There are more than a few organisms out there that can be passed from pets to people. One we often forget is the fungi better known as “ringworm”. Also referred to as dermatophytosis, ringworm can be spread from animals to people in addition to person-person and animal-animal transmission. On today’s blog we’re going to go over the most important things pet owners should know about ringworm.
What exactly is ringworm?
Even though it’s most widely known as a “worm”, ringworm is actually caused by infection with a fungus.
Ringworm in pets is caused by one of two species; Microsporum canis or Trichophyton mentagrophytes. Both of these are zoonotic which means they can also infect humans.
How do pets get ringworm?
Ringworm may be spread in several ways, but most commonly is by direct contact with an infected animal or infection from contamination in the environment.
Ringworm is a major environmental concern, as the fungus can remain viable on fomites (inanimate objects that carry an organism) such as kennels, blankets, toys, etc. for several months.
Ringworm is more common in young and immunocompromised animals, particularly those coming from high volume animal situations such as shelters, rescues, etc. These areas are more high risk because animals are housed close together and in confined spaces. This is why ringworm is particularly common in kittens, as young litters are often kept together in the same confined space.
What does ringworm look like in pets? In people?
Typically pets will experience areas of hair loss with scaling/crusting. It may or may not also be red at the site. Sometimes lesions are so mild hardly any changes are noticeable.
Pets with ringworm may or may not be pruritic (itchy).
While ringworm can be seen anywhere, the most common locations where lesions are seen include the head/face and limbs/feet.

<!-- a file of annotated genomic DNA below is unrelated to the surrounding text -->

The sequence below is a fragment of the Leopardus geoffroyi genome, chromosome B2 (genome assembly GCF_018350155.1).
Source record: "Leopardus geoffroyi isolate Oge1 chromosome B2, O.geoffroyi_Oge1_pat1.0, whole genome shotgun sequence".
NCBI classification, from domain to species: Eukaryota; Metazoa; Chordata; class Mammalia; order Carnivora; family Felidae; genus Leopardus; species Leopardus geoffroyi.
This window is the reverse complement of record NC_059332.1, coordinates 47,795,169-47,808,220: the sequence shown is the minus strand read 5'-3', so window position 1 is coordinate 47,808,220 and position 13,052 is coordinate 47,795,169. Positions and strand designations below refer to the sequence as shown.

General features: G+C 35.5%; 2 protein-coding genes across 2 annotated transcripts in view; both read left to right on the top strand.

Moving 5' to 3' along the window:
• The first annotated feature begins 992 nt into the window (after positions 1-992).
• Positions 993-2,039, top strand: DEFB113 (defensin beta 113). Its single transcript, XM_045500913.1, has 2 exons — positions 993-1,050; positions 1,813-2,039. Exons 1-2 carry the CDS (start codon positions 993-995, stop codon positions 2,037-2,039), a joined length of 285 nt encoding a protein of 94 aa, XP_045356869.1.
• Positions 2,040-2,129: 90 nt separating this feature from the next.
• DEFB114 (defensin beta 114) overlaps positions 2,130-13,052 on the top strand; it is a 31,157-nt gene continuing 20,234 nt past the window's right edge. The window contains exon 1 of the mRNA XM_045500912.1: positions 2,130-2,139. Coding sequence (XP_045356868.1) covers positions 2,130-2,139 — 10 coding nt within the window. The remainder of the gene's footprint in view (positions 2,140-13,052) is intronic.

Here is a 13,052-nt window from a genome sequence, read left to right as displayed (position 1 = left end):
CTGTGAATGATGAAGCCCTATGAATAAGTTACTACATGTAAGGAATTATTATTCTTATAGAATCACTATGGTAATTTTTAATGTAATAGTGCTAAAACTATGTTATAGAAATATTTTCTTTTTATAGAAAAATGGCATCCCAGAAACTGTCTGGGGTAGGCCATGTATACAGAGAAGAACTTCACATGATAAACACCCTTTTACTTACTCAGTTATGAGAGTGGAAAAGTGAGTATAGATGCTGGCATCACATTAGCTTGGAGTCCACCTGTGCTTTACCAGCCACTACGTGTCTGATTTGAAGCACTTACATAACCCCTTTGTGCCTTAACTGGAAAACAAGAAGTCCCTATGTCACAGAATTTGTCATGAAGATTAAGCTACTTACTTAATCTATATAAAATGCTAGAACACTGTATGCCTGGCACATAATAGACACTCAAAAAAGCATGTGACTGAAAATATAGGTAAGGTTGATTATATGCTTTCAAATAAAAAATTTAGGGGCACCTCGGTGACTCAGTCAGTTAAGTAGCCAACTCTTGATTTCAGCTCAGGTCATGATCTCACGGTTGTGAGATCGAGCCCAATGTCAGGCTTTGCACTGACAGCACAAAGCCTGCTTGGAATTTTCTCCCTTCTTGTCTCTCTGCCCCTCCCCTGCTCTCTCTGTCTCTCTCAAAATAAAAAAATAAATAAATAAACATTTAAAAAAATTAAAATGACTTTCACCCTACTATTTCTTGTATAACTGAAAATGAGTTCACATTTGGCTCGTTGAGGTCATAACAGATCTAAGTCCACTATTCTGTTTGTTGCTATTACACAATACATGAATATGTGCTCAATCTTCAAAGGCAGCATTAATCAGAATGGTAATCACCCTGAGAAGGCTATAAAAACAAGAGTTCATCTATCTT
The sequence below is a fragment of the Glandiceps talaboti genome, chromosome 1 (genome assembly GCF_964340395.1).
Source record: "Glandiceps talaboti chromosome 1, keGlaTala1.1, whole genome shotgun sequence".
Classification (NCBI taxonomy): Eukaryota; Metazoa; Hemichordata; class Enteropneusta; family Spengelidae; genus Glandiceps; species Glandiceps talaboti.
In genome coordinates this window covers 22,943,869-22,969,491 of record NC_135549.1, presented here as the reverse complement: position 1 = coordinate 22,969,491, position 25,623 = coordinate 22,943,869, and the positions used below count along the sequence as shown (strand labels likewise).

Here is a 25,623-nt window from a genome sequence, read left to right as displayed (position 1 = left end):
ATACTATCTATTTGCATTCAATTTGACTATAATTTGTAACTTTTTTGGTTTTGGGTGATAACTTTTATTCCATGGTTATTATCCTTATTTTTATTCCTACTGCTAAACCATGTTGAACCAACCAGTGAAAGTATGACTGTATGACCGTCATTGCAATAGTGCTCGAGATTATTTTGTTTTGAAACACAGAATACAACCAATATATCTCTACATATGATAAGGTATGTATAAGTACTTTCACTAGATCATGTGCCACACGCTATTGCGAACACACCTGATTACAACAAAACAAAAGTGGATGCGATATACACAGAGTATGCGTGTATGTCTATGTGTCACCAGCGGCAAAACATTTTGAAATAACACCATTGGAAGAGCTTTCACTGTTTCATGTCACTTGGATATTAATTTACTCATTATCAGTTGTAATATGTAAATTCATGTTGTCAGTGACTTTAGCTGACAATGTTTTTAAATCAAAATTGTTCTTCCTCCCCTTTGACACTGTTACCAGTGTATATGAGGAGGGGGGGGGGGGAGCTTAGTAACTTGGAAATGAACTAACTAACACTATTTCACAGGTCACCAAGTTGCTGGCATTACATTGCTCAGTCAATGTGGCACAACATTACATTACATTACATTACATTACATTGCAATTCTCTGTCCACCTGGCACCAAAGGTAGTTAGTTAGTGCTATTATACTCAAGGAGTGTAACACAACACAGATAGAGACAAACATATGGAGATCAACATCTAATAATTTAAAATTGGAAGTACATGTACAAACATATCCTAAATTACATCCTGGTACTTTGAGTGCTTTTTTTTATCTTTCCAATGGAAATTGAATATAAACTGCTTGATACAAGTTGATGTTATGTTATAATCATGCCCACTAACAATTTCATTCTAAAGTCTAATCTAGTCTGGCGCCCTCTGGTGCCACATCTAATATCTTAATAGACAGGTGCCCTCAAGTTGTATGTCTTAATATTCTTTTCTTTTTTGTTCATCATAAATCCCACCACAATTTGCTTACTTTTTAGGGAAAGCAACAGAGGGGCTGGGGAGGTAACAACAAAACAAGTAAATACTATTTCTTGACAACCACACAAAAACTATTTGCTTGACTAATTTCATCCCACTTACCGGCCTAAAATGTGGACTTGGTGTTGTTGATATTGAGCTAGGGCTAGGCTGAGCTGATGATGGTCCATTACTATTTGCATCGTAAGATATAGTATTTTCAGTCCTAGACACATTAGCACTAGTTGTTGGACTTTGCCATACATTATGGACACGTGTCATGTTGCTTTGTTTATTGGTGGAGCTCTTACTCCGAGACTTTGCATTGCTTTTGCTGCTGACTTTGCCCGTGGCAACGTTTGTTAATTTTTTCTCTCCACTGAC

People often get the more classic “ring like” lesion on their skin, but it may be as simple as a red circular areas. The lesions are also typically itchy, but do not have to be.
Can it be treated?
Ringworm can absolutely be treated, though it takes diligence on everyone’s part. Lesions on animals may be treatable with topical therapy alone including antifungal ointments and/or medicated fungal bathes. These are safe and effective, but can be challenging to do for cats. Oral antifungals may also be used for more severe cases.
Treatment often needs to be continued for several weeks.
- Treating the environment is just as important.
- Ideally infected pets should be quarantined for the first few weeks of treatment to an easily cleanable area such as a bathroom/laundry room. This will localize any shedding of fungal spores. These rooms also have surfaces that are easily bleached. Ringworm in the environment is very susceptible to bleach based cleaners.
- Clean any areas possible with an appropriately diluted bleach based cleaner.
- Vacuum carpeted areas.
- Wash any common bedding/blankets that your pet has come in contact with in hot water.
- Wearing long sleeves and gloves when handling your pet, as well as good hand hygiene are also essential to decreasing chances of becoming infected yourself.
Can it be prevented?
Avoiding exposure all together is unlikely, so good hygiene and environmental management is key in these cases. While this also falls on breeders, rescues, etc., it is important for pet owners and new adopters to be on the lookout for signs of ringworm.
Healthy adults are at low risk of infection, unless spores have access to an open scratch/wound. Those at higher risk include the elderly, children, and immunocompromised individuals.
What should I do if I think I have it?
If you believe you have ringworm, please do not ask your vet for treatment. Contact your doctor at your local GP surgery to schedule a consultation or to get recommendations.